New research indicates that global warming may increase the risk of developing skin-cancer. The incidence of cancer measured in 10 separate regions of the US was found to be strongly correlated with both the local amount of sunlight falling per unit area and average maximum summer daily temperatures. The incidence of one type of skin-cancer called squamous cell carcinoma, was found to increase by 5.5% for every degree centigrade (C) rise in temperature. Similarly, basal cell carcinoma increased by 2.9%/degree C. This epidemiological data accords with previous tests on UV-irradiated mice which showed a 3 - 7% increase in the effect of the UV (e.g. in the "effective dose") per degree C rise in temperature.
Dr Jan van der Leun who conducted the research, concluded that only 80% of the variation in skin-cancer in the study could be accounted for by the local UV intensity alone. Additional factors, including genetic make-up and obviously how long people stay out in the sun for, and now it seems, temperature must be considered. The authors conclude that a 2-4% increase in mean summer temperatures could produce "substantial increases in incidence of skin-carcinomas", which among white-Caucasians have already increased dramatically during the past century.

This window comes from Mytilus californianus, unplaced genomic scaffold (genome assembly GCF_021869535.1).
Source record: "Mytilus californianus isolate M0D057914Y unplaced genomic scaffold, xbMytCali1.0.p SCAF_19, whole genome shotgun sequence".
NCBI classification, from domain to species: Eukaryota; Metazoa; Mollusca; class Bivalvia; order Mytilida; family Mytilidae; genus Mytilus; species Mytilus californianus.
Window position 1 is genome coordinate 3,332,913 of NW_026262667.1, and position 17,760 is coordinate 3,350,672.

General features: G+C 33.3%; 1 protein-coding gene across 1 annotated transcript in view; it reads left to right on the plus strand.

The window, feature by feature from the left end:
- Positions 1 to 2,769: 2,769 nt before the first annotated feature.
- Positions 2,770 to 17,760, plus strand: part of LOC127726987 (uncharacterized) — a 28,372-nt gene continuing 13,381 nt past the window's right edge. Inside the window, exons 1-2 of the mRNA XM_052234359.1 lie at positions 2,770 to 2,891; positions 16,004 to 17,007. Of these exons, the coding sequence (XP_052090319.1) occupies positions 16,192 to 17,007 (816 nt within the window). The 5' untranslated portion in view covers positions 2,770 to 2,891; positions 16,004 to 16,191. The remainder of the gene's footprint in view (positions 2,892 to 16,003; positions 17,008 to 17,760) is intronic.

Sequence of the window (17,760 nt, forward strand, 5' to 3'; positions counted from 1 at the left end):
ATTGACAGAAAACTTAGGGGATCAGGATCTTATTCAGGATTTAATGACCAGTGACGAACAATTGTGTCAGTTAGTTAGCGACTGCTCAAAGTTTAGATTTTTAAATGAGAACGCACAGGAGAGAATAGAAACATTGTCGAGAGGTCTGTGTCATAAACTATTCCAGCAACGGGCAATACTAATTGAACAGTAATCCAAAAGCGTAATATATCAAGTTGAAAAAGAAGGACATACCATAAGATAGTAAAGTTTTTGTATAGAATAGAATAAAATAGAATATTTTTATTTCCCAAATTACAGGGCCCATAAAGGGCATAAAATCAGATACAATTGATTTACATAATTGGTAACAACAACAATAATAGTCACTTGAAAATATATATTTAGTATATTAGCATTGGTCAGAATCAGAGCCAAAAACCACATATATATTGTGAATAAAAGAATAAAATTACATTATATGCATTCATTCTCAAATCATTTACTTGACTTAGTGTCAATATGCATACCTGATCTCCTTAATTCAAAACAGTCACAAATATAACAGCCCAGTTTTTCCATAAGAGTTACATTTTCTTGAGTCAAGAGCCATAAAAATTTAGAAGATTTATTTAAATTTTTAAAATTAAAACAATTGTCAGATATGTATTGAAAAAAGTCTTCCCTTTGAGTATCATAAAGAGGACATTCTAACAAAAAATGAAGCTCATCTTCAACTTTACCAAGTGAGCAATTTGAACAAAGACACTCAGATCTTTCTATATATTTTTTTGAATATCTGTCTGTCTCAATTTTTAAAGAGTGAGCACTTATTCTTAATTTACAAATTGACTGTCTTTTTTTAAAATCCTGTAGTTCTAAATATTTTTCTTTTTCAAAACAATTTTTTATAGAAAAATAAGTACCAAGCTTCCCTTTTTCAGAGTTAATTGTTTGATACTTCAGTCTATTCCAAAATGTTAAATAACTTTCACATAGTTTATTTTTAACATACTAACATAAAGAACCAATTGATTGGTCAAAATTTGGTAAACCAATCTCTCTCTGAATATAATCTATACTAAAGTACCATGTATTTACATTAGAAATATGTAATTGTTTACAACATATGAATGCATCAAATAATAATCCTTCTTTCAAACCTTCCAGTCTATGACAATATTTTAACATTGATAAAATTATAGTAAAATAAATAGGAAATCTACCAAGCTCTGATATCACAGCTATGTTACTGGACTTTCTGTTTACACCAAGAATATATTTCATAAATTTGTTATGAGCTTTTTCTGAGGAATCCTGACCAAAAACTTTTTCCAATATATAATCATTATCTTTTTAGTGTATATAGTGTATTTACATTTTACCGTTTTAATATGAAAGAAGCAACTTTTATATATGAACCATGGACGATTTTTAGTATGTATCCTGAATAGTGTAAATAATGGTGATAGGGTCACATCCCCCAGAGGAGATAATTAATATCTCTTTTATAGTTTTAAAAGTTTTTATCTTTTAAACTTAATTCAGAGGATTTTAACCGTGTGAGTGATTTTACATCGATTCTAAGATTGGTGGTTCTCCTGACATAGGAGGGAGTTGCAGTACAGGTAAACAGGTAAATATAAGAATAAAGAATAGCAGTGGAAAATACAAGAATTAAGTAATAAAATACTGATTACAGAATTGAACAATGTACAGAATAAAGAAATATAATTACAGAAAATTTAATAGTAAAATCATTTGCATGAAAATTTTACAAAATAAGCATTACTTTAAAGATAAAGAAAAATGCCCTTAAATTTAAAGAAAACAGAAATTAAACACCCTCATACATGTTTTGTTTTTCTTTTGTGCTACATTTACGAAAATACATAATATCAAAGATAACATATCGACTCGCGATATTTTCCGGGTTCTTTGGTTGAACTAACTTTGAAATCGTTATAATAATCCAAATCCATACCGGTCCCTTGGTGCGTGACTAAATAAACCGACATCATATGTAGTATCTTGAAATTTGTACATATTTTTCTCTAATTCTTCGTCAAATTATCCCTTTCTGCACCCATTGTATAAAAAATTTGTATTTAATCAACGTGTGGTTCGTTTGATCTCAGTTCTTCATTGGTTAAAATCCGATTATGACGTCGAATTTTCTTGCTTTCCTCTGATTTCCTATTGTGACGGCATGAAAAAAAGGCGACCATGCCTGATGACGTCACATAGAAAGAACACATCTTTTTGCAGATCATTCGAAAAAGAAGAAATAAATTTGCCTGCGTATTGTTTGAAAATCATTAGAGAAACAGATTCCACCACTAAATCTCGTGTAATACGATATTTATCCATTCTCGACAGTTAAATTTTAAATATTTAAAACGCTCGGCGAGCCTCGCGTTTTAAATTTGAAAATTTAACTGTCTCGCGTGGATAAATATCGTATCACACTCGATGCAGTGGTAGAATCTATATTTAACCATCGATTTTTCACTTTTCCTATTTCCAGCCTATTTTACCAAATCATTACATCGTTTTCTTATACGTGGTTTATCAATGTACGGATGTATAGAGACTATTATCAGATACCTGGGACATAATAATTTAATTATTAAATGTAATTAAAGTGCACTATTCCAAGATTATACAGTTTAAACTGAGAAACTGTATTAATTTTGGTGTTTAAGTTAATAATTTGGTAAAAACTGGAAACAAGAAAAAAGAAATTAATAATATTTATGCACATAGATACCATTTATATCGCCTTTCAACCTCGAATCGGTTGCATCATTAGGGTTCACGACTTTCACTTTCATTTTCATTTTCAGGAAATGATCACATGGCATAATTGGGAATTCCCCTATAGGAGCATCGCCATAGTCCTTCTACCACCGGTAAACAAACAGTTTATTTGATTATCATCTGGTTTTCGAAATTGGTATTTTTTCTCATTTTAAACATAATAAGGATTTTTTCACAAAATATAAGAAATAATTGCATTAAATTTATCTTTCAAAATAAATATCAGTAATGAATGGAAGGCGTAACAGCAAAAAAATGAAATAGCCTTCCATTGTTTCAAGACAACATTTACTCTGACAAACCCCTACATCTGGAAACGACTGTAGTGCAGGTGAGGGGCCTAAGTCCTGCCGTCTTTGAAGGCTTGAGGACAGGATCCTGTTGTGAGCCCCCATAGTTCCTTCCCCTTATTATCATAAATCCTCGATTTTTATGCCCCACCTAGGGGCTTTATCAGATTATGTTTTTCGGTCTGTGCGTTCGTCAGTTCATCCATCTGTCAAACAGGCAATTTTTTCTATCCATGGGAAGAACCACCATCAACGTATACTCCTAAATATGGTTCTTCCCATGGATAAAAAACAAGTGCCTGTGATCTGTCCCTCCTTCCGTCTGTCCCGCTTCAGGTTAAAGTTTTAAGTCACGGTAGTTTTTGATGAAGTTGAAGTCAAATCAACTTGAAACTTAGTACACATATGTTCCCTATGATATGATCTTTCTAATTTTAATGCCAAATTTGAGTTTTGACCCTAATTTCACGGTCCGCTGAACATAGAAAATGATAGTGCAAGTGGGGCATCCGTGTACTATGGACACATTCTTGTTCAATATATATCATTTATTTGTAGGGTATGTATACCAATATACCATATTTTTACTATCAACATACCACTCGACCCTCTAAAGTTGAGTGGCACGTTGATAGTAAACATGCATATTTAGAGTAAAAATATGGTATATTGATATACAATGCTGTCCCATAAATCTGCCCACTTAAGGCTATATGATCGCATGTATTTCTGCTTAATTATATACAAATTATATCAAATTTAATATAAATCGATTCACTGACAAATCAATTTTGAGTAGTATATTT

If it is true that it is human-induced CO2 emissions that are responsible for increased global-warming, the following piece of news might appear as "good news". Namely that oil-production in Russia, second only to Saudi Arabia, has now peaked and is likely to decline during the coming years, according to Viktor Vekselberg, a co-owner of BP's TNK-BP venture company.
Russian companies are seeking tax-breaks to urge exploration and the development of new fields to prompt growth in production. Meanwhile, oil-production has fallen for the first time in the past 10 years as Soviet-era wells begin to dry-up and the likely costs of extracting oil from more challenging deposits, such as the Arctic, rally. In March, Russia produced 9.76 million barrels a day to be compared with 9.83 million barrels a day in December 2007. Such a fall in annual production would bring to an end a 58% increase in output since 1998, a point at which Russia defaulted on about $40 billion of domestic debt and devalued the Rouble. In 1998 a barrel of oil cost $12 while now it is almost $112 a barrel, in line with rising world oil prices.
As noted, cuts in oil-production and other fossil fuels might be taken as good news in terms of reducing global-warming and its effects, including more of us developing skin-cancer. The less carbon we have available to burn, the less CO2 we pump into the sky. However, by the time this offset helps reduce atmospheric CO2 levels, it is hard to see how civilization will be maintained, as these underpinning sources of energy to do so are depleted. We need a grand plan to address both and more immediately the latter.
 "Russian oil has peaked". By Greg Walters and Maria Kolesnikova. http://www.bloomberg.com/apps/news?pid=20601013&sid=abvPbR0TjuME&refer
 "Global warming cancer warning." By Jon Edwards. http://www.rsc.org/AboutUs/News/PressReleases/2008/GlobalWarmingCancer.asp
 Jan C. van der Leun, Photochem. Photobiol. Sci., 2008, DOI: 10.1039/b719302e